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Citizens knock on Governor’s door against steel flyover

Governor Vajubhai Vala is consulting his legal experts on concerns raised by citizens’ forums opposing the steel flyover.

Published: 26th October 2016 02:05 AM  |   Last Updated: 26th October 2016 07:19 AM   |  A+A-

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A model of the steel flyover at the BDA office | vinod kumar t

By Express News Service

BENGALURU: The steel flyover issue has now reached Raj Bhavan. Governor Vajubhai Vala is consulting his legal experts on concerns raised by citizens’ forums opposing the steel flyover.

Architect Naresh Narasimhan and Srinivas Alavilli from India Against Corruption, actor Prakash Belawadi, civic activist and advocate Leo Saldanha, and Priya Chetty-Rajagopal, Executive Director, leadership and board practice, RGF Executive Search India, were some of those who went to present a memorandum against the steel flyover to the governor on Tuesday evening. Last week, it was BJP members who had visited the governor on the same issue.

“The governor told us that he would look into the concerns raised by us and consult legal experts to see what he can do about it,” said Alavilli. Interestingly, the governor was aware of the situation and expressed his concern about the city’s environment in general, he said.  Alavilli said, “We informed him (Governor) that the government has declared its intent to go ahead with this project in spite of wide public opprobrium and disgust ... and a human chain protest that saw the participation of 8,000 citizens on October 16.”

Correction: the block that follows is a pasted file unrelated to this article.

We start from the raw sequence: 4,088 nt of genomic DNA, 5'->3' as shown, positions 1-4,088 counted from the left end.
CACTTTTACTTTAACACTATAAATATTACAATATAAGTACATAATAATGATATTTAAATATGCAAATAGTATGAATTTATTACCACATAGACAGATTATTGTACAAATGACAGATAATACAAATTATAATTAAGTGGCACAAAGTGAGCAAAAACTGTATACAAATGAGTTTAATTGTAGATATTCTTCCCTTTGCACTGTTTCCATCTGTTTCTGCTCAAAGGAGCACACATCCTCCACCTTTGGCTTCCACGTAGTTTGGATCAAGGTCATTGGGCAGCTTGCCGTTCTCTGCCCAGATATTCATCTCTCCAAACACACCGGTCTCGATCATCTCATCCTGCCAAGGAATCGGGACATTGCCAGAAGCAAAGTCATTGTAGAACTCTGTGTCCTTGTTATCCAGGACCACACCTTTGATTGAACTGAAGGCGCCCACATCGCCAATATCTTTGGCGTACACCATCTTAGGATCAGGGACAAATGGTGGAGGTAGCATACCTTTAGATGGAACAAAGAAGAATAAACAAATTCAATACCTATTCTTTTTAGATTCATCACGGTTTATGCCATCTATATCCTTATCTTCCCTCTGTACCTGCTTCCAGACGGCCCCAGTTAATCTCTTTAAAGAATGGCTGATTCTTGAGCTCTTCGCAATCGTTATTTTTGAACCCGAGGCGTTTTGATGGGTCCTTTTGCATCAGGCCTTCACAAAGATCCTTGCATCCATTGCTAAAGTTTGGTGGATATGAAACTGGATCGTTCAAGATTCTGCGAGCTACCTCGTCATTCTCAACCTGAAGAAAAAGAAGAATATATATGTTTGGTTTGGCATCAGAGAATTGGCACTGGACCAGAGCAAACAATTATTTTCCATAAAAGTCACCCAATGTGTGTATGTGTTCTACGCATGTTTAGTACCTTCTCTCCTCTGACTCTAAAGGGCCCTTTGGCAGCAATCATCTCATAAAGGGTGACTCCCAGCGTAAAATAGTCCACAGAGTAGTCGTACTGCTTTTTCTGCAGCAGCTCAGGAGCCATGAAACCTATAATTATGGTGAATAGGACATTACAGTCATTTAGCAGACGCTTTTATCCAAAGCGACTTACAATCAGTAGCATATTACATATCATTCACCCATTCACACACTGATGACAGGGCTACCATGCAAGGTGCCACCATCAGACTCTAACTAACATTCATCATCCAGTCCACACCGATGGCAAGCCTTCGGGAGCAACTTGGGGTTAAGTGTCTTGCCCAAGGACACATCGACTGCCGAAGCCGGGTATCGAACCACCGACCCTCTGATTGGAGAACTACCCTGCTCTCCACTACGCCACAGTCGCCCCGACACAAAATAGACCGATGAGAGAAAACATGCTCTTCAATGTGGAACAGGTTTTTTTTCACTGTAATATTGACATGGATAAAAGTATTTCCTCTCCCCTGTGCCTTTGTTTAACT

The memorandum points out that the proposed project is being undertaken without due consultation process that is to be followed as required by the Karnataka Town and Country Planning Act, 1961.  “The prescribed mandate of law as per the KTCP Act is that planning and development of urban infrastructure projects... must involve the public at the stage of conceptualisation, approval and costing.

The project also qualifies as an Area Development Project as per the Environment Impact Assessment Notification, 2006, under the Environment Protection Act, 1986. The government has used the technicality of ‘steel’ being the material used, which is apparently not recognised under the Environment Impact Analysis guidelines to take an exemption.

The SEIAA has said that they are now approaching the Ministry of Environment and Forests to ensure this technicality is blocked and the project be subjected to ECA process. We fear this maybe too late...,” Narasimhan said.

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